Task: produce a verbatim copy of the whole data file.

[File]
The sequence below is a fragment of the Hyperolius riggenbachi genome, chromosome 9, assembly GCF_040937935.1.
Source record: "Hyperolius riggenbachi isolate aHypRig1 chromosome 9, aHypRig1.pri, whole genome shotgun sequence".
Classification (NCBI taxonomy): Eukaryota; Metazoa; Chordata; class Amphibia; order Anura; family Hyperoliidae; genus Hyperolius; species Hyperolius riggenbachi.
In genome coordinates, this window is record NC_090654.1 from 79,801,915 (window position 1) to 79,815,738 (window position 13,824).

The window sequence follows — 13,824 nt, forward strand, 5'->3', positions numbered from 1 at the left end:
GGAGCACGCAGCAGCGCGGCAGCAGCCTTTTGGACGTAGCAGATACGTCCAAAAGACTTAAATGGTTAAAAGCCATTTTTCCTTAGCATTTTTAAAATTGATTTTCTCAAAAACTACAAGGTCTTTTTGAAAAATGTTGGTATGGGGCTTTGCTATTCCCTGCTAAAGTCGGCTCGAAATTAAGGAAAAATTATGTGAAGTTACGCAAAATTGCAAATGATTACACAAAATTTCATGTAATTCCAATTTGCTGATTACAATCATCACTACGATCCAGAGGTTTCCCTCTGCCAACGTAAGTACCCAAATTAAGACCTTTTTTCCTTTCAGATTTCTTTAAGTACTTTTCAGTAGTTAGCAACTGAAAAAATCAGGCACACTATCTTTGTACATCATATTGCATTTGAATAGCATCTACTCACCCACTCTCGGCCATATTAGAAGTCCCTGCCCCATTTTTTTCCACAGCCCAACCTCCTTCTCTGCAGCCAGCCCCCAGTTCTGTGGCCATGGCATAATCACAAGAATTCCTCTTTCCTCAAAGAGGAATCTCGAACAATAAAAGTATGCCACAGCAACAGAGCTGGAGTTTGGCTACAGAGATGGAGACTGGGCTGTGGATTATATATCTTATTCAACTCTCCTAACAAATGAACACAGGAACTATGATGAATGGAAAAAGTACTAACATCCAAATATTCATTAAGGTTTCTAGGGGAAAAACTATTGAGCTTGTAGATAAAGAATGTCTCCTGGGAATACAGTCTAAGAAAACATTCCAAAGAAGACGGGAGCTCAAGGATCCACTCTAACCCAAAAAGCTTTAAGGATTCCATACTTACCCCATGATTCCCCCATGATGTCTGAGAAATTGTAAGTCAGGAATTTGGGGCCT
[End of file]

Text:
The sequence below is a fragment of the Hyperolius riggenbachi genome, chromosome 9, assembly GCF_040937935.1.
Source record: "Hyperolius riggenbachi isolate aHypRig1 chromosome 9, aHypRig1.pri, whole genome shotgun sequence".
Classification (NCBI taxonomy): Eukaryota; Metazoa; Chordata; class Amphibia; order Anura; family Hyperoliidae; genus Hyperolius; species Hyperolius riggenbachi.
In genome coordinates, this window is record NC_090654.1 from 79,801,915 (window position 1) to 79,815,738 (window position 13,824).

The window sequence follows — 13,824 nt, forward strand, 5'->3', positions numbered from 1 at the left end:
GGAGCACGCAGCAGCGCGGCAGCAGCCTTTTGGACGTAGCAGATACGTCCAAAAGACTTAAATGGTTAAAAGCCATTTTTCCTTAGCATTTTTAAAATTGATTTTCTCAAAAACTACAAGGTCTTTTTGAAAAATGTTGGTATGGGGCTTTGCTATTCCCTGCTAAAGTCGGCTCGAAATTAAGGAAAAATTATGTGAAGTTACGCAAAATTGCAAATGATTACACAAAATTTCATGTAATTCCAATTTGCTGATTACAATCATCACTACGATCCAGAGGTTTCCCTCTGCCAACGTAAGTACCCAAATTAAGACCTTTTTTCCTTTCAGATTTCTTTAAGTACTTTTCAGTAGTTAGCAACTGAAAAAATCAGGCACACTATCTTTGTACATCATATTGCATTTGAATAGCATCTACTCACCCACTCTCGGCCATATTAGAAGTCCCTGCCCCATTTTTTTCCACAGCCCAACCTCCTTCTCTGCAGCCAGCCCCCAGTTCTGTGGCCATGGCATAATCACAAGAATTCCTCTTTCCTCAAAGAGGAATCTCGAACAATAAAAGTATGCCACAGCAACAGAGCTGGAGTTTGGCTACAGAGATGGAGACTGGGCTGTGGATTATATATCTTATTCAACTCTCCTAACAAATGAACACAGGAACTATGATGAATGGAAAAAGTACTAACATCCAAATATTCATTAAGGTTTCTAGGGGAAAAACTATTGAGCTTGTAGATAAAGAATGTCTCCTGGGAATACAGTCTAAGAAAACATTCCAAAGAAGACGGGAGCTCAAGGATCCACTCTAACCCAAAAAGCTTTAAGGATTCCATACTTACCCCATGATTCCCCCATGATGTCTGAGAAATTGTAAGTCAGGAATTTGGGGCCT